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Two Games May Have Changed Dolan’s View In Fans’ Eyes

February 18, 2012 |

By Mike Brandyberry

Two games. It seems miniscule in a season, much less in an era, but Friday, Bob Dibiasio discussed how two games really have changed the Cleveland Indians’ perception and potential revenue.

The Senior Vice President of Public Affairs discussed the two games, baseball economics and the perception of the Indians in a new monthly feature, Fridays at the Field Speaker Series. Invited guests join members of the Indians executive front office to talk shop in an intimate, casual setting. This is intended to be a once a month informal event with varied topical information being discussed. The initial event was indeed intimate, and very candid.

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Countdown To Pitchers And Catchers: #3 Earl Averill

February 17, 2012 |

 

Today continues our countdown to the start of Indians pitchers and catchers reporting to Goodyear, Arizona on February 20. We’ll count down the days, profiling a former Indian who wore the corresponding number. Some players will be memorable, others just our favorites and some, the only one we could find who wore that number. Today, we chronicle the career of Earl Averill.

By Vince Guerrieri

Earl Averill hasn’t played a game for the Indians in more than 70 years. But even after he was traded from the Tribe to the Tigers during the 1939 season, Averill’s name is still on the Indians record books as the career leader in total bases (3,200), RBI (1,084), runs (1,154), triples (121) and extra-base hits (724). And his 226 home runs with the Indians stood as a club record until Albert Belle broke it in 1996 (Jim Thome currently holds the mark).

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Countdown To Pitchers And Catchers: #4 Jim Hegan

February 16, 2012 | | One Comment

Today continues our countdown to the start of Indians pitchers and catchers reporting to Goodyear, Arizona on February 20. We’ll count down the days, profiling a former Indian who wore the corresponding number. Some players will be memorable, others just our favorites and some, the only one we could find who wore that number. Today, we chronicle the career of Jim Hegan.

The modern era would be far more cruel to a player like Jim Hegan.

The Tribe catcher for 14 seasons—11 of which were as the Tribe’s starter—may never have been more than a back up player or someone with a limited ceiling in today’s game because he lacked the offense to produce. Hegan’s intangibles proved more valuable than his bat, however.

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Countdown To Pitchers And Catchers: #5 Lou Boudreau

February 15, 2012 | | One Comment

Today continues our countdown to the start of Indians pitchers and catchers reporting to Goodyear, Arizona on February 20. We’ll count down the days, profiling a former Indian who wore the corresponding number. Some players will be memorable, others just our favorites and some, the only one we could find who wore that number. Today, we chronicle the career of Lou Boudreau.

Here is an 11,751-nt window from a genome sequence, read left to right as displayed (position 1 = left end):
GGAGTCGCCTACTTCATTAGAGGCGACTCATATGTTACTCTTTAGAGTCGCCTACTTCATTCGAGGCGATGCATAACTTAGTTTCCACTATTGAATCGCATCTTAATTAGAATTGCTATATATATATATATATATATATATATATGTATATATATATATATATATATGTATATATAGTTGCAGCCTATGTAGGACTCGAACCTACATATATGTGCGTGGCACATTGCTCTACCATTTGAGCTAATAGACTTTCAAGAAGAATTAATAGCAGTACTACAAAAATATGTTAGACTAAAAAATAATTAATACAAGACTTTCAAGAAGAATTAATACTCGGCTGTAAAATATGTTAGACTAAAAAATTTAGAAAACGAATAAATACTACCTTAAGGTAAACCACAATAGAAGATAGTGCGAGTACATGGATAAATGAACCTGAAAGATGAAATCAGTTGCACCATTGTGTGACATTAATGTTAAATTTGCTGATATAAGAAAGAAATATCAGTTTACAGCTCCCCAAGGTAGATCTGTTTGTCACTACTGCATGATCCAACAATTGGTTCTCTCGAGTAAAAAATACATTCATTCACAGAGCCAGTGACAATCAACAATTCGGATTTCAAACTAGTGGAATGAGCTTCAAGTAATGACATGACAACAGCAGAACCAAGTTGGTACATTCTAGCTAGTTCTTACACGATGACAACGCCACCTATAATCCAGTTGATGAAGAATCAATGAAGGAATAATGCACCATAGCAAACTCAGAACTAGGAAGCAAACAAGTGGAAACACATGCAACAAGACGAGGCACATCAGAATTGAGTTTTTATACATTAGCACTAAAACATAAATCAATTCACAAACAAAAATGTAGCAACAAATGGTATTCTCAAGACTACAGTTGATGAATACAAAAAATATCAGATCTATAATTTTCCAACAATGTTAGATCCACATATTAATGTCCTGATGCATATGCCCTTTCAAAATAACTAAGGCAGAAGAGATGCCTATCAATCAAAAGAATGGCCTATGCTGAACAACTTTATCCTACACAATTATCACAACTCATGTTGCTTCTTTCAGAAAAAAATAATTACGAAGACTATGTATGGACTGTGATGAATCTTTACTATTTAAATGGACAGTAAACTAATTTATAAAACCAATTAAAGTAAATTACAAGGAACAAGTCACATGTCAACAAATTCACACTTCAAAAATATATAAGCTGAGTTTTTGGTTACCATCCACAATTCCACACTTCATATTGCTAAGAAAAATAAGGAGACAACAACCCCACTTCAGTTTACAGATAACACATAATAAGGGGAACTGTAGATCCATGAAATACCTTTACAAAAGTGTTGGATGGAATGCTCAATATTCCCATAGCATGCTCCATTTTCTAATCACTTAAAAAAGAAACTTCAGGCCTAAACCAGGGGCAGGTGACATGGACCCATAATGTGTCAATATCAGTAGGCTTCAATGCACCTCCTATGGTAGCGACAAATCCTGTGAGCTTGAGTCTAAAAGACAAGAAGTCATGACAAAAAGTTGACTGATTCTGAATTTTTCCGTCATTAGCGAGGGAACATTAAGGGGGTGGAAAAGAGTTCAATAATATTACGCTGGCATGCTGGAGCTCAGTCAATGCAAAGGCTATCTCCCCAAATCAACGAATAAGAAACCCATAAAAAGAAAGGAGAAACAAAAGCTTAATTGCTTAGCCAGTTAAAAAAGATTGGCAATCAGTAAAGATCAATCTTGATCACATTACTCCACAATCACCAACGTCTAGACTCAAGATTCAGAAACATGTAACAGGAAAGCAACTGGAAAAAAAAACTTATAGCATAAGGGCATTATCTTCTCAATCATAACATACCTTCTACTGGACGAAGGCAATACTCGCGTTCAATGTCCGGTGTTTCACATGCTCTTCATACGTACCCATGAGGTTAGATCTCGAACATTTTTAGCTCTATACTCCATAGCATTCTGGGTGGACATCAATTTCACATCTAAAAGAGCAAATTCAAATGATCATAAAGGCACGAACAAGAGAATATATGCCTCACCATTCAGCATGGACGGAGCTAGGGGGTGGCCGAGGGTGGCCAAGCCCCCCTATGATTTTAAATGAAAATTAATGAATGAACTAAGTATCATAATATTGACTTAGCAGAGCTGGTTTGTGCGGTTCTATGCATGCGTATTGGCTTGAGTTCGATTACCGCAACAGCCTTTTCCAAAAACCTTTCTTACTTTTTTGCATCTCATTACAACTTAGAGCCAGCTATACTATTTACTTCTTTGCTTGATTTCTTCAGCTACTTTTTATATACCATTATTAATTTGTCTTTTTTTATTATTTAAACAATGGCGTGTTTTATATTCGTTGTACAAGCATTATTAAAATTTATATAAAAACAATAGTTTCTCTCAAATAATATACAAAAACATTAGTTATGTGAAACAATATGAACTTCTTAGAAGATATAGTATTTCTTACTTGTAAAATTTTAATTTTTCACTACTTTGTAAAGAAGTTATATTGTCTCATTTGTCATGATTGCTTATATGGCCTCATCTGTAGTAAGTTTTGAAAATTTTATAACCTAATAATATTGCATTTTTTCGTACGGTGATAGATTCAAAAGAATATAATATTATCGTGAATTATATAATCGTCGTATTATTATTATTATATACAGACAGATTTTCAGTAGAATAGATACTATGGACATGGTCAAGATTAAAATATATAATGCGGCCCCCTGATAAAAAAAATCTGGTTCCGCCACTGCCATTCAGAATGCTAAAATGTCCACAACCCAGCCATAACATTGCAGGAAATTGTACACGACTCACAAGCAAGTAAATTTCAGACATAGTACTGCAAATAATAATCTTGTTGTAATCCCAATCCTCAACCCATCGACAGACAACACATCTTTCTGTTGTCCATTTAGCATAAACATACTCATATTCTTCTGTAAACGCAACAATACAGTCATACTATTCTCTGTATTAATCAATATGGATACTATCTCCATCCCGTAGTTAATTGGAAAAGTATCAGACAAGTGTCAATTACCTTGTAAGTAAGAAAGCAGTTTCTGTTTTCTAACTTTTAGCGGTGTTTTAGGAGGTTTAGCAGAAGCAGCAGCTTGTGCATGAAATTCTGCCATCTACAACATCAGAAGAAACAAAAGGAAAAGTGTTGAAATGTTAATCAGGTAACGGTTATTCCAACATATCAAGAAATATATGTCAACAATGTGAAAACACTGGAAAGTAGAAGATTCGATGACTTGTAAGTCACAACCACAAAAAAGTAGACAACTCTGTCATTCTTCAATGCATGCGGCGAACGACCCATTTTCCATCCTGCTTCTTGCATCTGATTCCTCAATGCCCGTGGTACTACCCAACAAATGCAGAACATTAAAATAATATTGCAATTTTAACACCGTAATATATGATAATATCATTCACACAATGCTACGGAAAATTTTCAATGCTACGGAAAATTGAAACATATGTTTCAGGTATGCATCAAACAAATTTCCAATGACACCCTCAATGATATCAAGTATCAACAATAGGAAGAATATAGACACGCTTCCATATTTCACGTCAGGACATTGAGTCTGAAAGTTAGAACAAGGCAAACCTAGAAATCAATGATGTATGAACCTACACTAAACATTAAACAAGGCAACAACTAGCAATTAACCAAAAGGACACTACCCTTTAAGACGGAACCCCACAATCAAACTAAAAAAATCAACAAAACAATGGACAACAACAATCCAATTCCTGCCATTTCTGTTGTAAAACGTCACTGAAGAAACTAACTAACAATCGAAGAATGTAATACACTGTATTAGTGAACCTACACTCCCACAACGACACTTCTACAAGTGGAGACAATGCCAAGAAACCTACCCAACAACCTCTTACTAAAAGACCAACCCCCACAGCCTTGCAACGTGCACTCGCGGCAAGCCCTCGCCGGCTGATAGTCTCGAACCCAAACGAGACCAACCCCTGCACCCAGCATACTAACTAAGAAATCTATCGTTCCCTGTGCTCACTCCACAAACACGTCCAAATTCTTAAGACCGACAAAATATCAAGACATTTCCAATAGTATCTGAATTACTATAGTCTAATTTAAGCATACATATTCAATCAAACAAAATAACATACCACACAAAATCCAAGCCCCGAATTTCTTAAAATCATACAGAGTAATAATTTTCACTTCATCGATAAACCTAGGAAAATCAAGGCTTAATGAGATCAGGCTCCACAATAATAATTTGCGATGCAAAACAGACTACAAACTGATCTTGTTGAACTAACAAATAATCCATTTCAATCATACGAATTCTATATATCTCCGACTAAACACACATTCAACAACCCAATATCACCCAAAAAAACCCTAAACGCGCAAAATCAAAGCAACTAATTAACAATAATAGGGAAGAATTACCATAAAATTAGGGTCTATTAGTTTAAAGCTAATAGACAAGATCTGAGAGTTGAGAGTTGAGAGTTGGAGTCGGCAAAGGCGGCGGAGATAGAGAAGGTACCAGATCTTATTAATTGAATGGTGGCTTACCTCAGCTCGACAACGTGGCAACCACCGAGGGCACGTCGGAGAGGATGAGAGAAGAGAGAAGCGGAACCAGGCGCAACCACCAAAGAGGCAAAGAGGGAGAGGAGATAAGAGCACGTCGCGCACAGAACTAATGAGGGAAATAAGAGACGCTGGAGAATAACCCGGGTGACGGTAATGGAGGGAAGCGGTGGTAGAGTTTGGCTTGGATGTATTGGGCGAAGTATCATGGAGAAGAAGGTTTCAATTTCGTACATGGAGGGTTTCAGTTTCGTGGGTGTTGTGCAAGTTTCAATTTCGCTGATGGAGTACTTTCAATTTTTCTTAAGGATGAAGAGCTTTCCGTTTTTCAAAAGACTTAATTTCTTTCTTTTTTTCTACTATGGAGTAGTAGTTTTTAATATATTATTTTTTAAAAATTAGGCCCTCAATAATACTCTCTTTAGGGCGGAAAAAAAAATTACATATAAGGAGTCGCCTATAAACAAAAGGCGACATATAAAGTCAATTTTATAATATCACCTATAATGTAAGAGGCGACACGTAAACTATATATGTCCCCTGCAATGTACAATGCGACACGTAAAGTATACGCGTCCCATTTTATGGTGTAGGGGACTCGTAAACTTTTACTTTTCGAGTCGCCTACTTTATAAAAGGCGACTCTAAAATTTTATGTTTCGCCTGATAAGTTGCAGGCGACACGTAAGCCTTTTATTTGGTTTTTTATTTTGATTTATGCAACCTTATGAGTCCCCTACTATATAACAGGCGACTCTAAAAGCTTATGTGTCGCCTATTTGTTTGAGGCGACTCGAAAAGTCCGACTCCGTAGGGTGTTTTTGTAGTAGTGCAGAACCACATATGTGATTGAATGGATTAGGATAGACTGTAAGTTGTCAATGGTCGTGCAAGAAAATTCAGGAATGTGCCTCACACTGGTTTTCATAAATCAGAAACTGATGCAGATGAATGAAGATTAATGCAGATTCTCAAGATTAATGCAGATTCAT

By Vince Guerrieri

At the age of 24, Lou Boudreau became player-manager for the Indians.

Six years later, he was named the American League MVP when the led the Tribe, on the bench, at bat and in the field, to the team’s most recent World Series championship.

And in 1970, at the age of 50, his uniform number 5 was retired – the same year he was elected into the Baseball Hall of Fame.

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Countdown To Pitchers And Catchers: #6 Rocky Colavito

February 14, 2012 |

Today continues our countdown to the start of Indians pitchers and catchers reporting to Goodyear, Arizona on February 20. We’ll count down the days, profiling a former Indian who wore the corresponding number. Some players will be memorable, others just our favorites and some, the only one we could find who wore that number. Today, we chronicle the career of Rocky Colavito.

By Matthew Van Wormer

The next name on our list is most prominent due to the “curse” that supposedly haunted the Indians for years when they traded away the ever popular, Rocky Colavito. Colavito made his debut with the Indians on September 10, 1955, joining the club with the rest of the September call-ups. He played in just five games down the stretch, getting four hits in his nine at bats. The Indians were excited about what this youngster could do.

The next season, Cleveland got a taste of the power that would come off the bat of Colavito as he clubbed 21 home runs and hit .276 while the Indians finished nine games back of the Yankees in the American League standings.